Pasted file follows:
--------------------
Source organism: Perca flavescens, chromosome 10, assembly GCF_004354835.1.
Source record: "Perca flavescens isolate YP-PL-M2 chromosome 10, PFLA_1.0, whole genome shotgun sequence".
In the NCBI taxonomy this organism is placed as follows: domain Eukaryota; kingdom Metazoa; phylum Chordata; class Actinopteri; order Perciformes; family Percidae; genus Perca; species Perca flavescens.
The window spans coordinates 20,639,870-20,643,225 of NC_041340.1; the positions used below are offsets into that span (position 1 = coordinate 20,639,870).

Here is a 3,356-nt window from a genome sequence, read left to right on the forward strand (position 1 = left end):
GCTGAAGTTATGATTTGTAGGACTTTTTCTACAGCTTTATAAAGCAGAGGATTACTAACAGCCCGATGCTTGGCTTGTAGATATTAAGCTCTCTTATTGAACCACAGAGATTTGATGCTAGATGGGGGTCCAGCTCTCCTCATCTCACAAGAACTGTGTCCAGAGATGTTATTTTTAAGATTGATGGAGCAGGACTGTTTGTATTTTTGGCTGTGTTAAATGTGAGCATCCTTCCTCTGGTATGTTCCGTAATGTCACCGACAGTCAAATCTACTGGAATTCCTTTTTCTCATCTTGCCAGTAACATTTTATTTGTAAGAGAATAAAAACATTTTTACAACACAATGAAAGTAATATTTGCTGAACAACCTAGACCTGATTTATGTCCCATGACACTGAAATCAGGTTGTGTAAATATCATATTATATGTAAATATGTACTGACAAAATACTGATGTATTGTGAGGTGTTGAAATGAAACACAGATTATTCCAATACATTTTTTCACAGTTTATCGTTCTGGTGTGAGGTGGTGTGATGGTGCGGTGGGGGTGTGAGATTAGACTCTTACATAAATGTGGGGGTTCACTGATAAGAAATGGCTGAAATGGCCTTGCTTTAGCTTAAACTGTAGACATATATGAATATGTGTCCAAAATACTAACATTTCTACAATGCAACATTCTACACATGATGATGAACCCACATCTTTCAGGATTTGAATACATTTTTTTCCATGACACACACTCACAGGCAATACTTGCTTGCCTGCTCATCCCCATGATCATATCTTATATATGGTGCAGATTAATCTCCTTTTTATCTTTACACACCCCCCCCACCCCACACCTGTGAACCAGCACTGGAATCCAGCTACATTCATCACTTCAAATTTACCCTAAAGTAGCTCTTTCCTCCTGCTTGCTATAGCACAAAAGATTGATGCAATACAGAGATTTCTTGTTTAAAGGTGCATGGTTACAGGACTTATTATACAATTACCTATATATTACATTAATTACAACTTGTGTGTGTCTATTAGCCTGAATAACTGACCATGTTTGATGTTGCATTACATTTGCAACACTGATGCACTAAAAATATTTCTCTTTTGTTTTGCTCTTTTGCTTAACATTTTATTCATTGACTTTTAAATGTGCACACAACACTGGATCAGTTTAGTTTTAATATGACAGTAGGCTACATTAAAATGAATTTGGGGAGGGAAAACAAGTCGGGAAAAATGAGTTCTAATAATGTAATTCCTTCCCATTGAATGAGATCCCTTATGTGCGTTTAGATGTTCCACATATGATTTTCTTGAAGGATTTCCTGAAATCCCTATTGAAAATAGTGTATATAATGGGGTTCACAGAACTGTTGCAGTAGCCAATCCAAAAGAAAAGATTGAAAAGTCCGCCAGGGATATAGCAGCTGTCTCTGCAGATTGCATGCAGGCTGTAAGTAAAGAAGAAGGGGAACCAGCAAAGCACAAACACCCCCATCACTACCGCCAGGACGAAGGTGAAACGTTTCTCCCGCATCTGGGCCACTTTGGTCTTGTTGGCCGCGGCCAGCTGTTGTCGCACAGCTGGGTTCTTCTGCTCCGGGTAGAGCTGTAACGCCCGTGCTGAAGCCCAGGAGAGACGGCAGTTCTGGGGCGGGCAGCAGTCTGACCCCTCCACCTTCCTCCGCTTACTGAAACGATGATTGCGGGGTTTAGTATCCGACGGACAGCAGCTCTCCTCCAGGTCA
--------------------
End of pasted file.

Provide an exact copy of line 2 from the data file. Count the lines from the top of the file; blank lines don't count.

Source record: "Perca flavescens isolate YP-PL-M2 chromosome 10, PFLA_1.0, whole genome shotgun sequence".